19.390 collegiality

From: Humanist Discussion Group (by way of Willard McCarty willard.mccarty_at_kcl.ac.uk>
Date: Wed, 2 Nov 2005 07:09:44 +0000

               Humanist Discussion Group, Vol. 19, No. 390.
       Centre for Computing in the Humanities, King's College London
                     Submit to: humanist_at_princeton.edu

         Date: Wed, 02 Nov 2005 07:06:32 +0000
         From: Ryan Deschamps <Ryan.Deschamps_at_Dal.Ca>
         Subject: Re: 19.385 collegiality


Having gone through the gauntlet of economic paradigms and models, I
feel I can speak a little as to how economics can get war-like, even
among academics.

Neophyte economists go through a process of learning economic models
-- things like supply and demand, aggregate demand curves, income and
consumption-side GDP forumlae and so on. These become the basis for
empirical inquiry -- you may even say that this becomes the language
of inquiry. THe problem is that I don't really believe economists
really know what to do when their empirical data behave differently
from the models that they learned. The analogy I make to this is a
colonial one -- as if the English speaking economist encounters
non-English data, then they frame it in terms of the model, suggest
the incorporation of new dimensions, yet another greek symbol to
represent a variable which confuses the heck out of anyone with less
than 3 years of study in the discipline and frankly, are just
impossible to teach.

So what you get are students who need to learn "fundamental" models
that are simple, but sketchy -- and if they want to get out of the
"sketchy department" they have to learn, well, Greek.

Ideologies form around the "sketchy" models, and they have serious
implications for groups of people. For instance, whether you
believe ala Keynes that "wages are sticky on the downward side," "ie
that workers and organizations are slow in agreeing on prices that
are lower than the status quo," you might argue that a "tight"
monetary policy to control inflation would create excessive and
prolongued hardship on the workforce. This view, in ideological
terms would be highly favored by unionist ideologues who in turn,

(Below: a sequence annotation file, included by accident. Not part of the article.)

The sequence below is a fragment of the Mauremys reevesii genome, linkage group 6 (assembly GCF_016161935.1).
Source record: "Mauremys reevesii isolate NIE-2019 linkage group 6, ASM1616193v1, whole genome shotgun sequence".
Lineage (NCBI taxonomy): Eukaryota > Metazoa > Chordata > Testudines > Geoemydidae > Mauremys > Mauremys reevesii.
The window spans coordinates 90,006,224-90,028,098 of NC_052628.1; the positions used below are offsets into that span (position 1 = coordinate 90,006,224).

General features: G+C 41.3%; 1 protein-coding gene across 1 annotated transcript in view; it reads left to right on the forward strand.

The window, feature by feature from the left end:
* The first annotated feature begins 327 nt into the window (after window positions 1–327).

fund certain political parties and not others. The opposite view, a
view purported by Monetarists, would imply controlling inflation is
the primary goal for monetary policy, something that would favor
business profits which would have its own ideologues.

In a interdisciplinary sphere, like Public Administration or
International Development, you learn just enough of this to be
dangerous. And there is rarely an opportunity to explore the "true"
experience of monetary policy in a society, and if you do look at
some data and it doesn't quite suit model, the assumption is that you
did something wrong, or that the model is imperfect, but works
sufficiently to cover most situations.

Another challenge for the economist who thinks his/her data has
"special" characteristics is that saying the data supports x position
(which will be what policy makers will be looking for) will make
certain friends in certain circles and certain enemies in
others. And perhaps the bigger problem is that economists make
really bad anthropologists.

Jane Jacob's book _Dark Age Ahead_ is an interesting study in the
cross between science and policy and has definite relevance to this
list, although the example here is tied to the models assumed by
"traffic engineers."

She cites the example from the Febrary 16 1998 issue of _Chemical &
Engineering News_ of the assumption among traffic engineers who
assumed via a computer model, that "closing a road causes traffice
using it to move elsewhere." The empirical tests actually showed
that when the road is closed 20-60% of the traffic simply
vanishes. (Jacobs, Jane (2004). _Dark Age Ahead_ Random House Canada_. p. 75.

So, I think there are a number of questions coming out of this.
1. What is the relationship between/among scientific models &
ideologies? 2. Does IT play a role in catalysing these
ideologies? 3. What is/are the academic's role(s) in mediating
between models, data and the political sphere? 4. Can computing
humanists play a role here? 5. How do you train the student who
knows just enough to be dangerous to be critical of the standard models?

Ryan. . .

Ryan Deschamps
Received on Wed Nov 02 2005 - 02:20:52 EST

This archive was generated by hypermail 2.2.0 : Wed Nov 02 2005 - 02:20:53 EST